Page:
Home Arts-Entertainment Movies Fight's on, Romance Is Gone in This 'King Arthur'

Fight's on, Romance Is Gone in This 'King Arthur'


July 19, 2004 – It looks like "King Arthur" might just be the big "summer movie," not a category sought after by art film houses or the Sundance Festival. However, the category holds water for the box office coffers and those of us who don't like a lot of thought to interrupt our popcorn of a warm summer evening.
And there's nothing wrong with that. Well, maybe a little. The reviewers are united that this rendition of the oft' told tale shoots the Arthurian legend right out of the saddle. Ty Burr in the Boston Globe says the movie "departs so radically from what most of us accept as the basics … that the movie qualifies as a whole new myth."
He continues: "In other words, 'King Arthur' does to this legend what 'Troy' did to Homer with one important difference: It's a better movie."
Well, we certainly are not left to wonder what the King is doing tonight. He is not pacing nervously awaiting his wedding to the beloved Guinevere. No, Toto, this doesn't look like Camelot to me.
For one thing, David Franzoni, who wrote the script, claims historic credibility — no romance, no nonsense. Michael Wilmington in the Chicago Tribune says: "According to Franzoni, there's supposed to be a historical rationale for all this. The seemingly mythical Arthur here becomes a real-life figure: Lucius Artorius Castorus, a Roman-British general for the Roman forces occupying Britain."
Anyhow, the fight's on and the romance is gone. Wilmington says: "Producer Jerry Bruckheimer and director Antoine Fuqua hand us a gritty pre-King Arthur (Clive Owen) and a down-and-dirty Round Table, along with a deadly Guinevere (Keira Knightley), a forest rebel Merlin (Stephen Dillane), a bitter killing-machine Lancelot (Ioan Gruffudd)."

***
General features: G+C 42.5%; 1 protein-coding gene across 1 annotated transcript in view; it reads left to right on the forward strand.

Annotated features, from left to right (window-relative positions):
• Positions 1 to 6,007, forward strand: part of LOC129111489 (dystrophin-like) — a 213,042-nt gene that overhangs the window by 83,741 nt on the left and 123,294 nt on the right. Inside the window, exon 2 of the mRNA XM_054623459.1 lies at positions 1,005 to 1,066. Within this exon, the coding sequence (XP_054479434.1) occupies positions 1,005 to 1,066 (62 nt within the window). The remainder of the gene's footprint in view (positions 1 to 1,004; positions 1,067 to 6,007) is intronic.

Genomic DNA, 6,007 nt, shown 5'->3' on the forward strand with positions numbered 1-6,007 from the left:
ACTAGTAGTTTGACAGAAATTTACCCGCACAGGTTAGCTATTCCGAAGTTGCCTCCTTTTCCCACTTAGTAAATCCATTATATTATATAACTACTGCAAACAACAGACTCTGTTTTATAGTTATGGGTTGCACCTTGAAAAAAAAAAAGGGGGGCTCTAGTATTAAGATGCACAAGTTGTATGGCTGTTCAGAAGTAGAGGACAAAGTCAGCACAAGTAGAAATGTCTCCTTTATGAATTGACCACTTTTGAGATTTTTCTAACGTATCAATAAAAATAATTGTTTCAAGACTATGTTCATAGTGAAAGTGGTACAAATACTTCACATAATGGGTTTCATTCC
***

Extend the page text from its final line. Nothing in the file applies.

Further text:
Now, before we throw up our hands, the good news is the actors are lauded by most critics, some even calling their performances "juicy," a proper accolade for a summer blockbuster. What's really bothersome, however, is to read critics invoking Akira Kurosawa's "Seven Samurai." They compare it to this Arthur with only six knights left to help Arthur and the Briton villagers against the Roman hordes. "Seven Samurai" is possibly one of the best movies ever made, in all respects (in this previewer's opinion).
Wilmington says, "Even to recall Kurosawa is to recognize what this movie lacks: a sense of compassionate humanism to soften its grimness and violence."
Thinking it over, Monty Python's "The Holy Grail" seems like a much better idea. These folks would never buy a bunch of knights galloping up to a castle and terrifying the enemy by clacking two coconuts together to emulate oncoming horses' hooves.
Burr says the last half of the film "gallops downhill to an epic climactic battle between Arthur and the enemy, the Woads, to claim the mantle of king of Britain." He adds, "By this point, history has been hogtied and left in the trunk of Bruckheimer's Porsche."
"King Arthur" is 2:10 of blockbuster, rated PG-13 for intense battle sequences and "a scene with sensuality and some language." Now, that should probably not be overlooked.
It starts Thursday at Market Square East.

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